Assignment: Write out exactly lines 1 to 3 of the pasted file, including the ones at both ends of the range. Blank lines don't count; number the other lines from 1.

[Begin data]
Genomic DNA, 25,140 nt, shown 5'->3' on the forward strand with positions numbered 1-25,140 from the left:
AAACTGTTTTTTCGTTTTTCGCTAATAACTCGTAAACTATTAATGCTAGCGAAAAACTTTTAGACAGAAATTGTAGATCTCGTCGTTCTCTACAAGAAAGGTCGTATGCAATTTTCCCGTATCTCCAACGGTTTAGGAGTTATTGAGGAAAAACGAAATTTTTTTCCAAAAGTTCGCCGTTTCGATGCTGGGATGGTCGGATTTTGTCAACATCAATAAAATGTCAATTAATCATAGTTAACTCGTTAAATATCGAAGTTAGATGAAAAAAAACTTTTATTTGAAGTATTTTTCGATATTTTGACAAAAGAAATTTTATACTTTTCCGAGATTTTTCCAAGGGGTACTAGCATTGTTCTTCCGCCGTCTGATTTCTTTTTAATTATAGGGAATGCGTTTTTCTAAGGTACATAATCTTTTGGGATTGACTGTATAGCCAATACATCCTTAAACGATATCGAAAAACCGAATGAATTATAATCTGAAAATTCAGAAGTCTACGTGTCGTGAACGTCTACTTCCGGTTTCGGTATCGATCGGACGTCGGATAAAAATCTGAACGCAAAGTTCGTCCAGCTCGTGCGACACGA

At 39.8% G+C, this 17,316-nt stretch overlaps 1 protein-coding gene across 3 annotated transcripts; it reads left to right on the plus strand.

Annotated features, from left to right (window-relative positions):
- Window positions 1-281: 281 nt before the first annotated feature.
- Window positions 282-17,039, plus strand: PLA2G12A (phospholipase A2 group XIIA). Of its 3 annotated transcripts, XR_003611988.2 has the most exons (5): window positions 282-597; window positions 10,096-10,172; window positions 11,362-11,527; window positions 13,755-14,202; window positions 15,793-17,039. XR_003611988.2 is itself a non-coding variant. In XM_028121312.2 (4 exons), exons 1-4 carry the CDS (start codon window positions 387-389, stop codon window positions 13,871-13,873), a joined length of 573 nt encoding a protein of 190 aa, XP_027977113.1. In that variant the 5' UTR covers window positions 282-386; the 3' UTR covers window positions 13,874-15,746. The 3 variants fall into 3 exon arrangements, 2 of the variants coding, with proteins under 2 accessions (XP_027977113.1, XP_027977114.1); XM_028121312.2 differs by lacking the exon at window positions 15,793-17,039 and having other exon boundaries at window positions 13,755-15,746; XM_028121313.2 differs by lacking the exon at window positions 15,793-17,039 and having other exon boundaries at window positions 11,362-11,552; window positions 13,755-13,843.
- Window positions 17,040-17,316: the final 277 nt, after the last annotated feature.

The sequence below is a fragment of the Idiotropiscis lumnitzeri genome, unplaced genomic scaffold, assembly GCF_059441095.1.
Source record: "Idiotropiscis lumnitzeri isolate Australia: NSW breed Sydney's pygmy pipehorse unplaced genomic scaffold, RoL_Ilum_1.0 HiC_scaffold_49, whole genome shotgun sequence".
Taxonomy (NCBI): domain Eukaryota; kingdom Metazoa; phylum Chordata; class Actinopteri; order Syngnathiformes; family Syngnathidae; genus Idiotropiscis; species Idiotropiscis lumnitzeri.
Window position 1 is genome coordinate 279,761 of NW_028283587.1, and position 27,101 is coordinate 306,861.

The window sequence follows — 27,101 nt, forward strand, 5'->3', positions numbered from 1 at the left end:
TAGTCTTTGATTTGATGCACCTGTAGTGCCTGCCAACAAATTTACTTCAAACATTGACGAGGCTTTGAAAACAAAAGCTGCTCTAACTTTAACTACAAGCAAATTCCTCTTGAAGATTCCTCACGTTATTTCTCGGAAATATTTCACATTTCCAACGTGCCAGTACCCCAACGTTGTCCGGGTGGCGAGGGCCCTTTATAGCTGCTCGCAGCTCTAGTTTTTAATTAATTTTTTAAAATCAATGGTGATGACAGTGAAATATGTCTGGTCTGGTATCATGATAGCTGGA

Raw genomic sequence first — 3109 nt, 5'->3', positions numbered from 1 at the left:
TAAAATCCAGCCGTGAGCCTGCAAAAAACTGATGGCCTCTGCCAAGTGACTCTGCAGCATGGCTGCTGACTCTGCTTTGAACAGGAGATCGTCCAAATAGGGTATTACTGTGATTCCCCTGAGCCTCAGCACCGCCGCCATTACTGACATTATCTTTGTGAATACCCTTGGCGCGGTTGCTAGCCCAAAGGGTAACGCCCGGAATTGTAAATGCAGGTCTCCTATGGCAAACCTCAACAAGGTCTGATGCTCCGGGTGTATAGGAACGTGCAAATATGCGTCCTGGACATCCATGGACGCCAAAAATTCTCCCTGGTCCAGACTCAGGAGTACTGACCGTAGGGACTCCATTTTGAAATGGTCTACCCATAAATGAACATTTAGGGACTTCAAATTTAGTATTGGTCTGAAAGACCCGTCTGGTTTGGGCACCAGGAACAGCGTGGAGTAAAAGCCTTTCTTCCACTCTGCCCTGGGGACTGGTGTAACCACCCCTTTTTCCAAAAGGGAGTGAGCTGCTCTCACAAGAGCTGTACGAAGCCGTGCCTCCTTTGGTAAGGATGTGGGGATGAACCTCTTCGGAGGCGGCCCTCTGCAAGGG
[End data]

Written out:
Genomic DNA, 25,140 nt, shown 5'->3' on the forward strand with positions numbered 1-25,140 from the left:
AAACTGTTTTTTCGTTTTTCGCTAATAACTCGTAAACTATTAATGCTAGCGAAAAACTTTTAGACAGAAATTGTAGATCTCGTCGTTCTCTACAAGAAAGGTCGTATGCAATTTTCCCGTATCTCCAACGGTTTAGGAGTTATTGAGGAAAAACGAAATTTTTTTCCAAAAGTTCGCCGTTTCGATGCTGGGATGGTCGGATTTTGTCAACATCAATAAAATGTCAATTAATCATAGTTAACTCGTTAAATATCGAAGTTAGATGAAAAAAAACTTTTATTTGAAGTATTTTTCGATATTTTGACAAAAGAAATTTTATACTTTTCCGAGATTTTTCCAAGGGGTACTAGCATTGTTCTTCCGCCGTCTGATTTCTTTTTAATTATAGGGAATGCGTTTTTCTAAGGTACATAATCTTTTGGGATTGACTGTATAGCCAATACATCCTTAAACGATATCGAAAAACCGAATGAATTATAATCTGAAAATTCAGAAGTCTACGTGTCGTGAACGTCTACTTCCGGTTTCGGTATCGATCGGACGTCGGATAAAAATCTGAACGCAAAGTTCGTCCAGCTCGTGCGACACGA

At 39.8% G+C, this 17,316-nt stretch overlaps 1 protein-coding gene across 3 annotated transcripts; it reads left to right on the plus strand.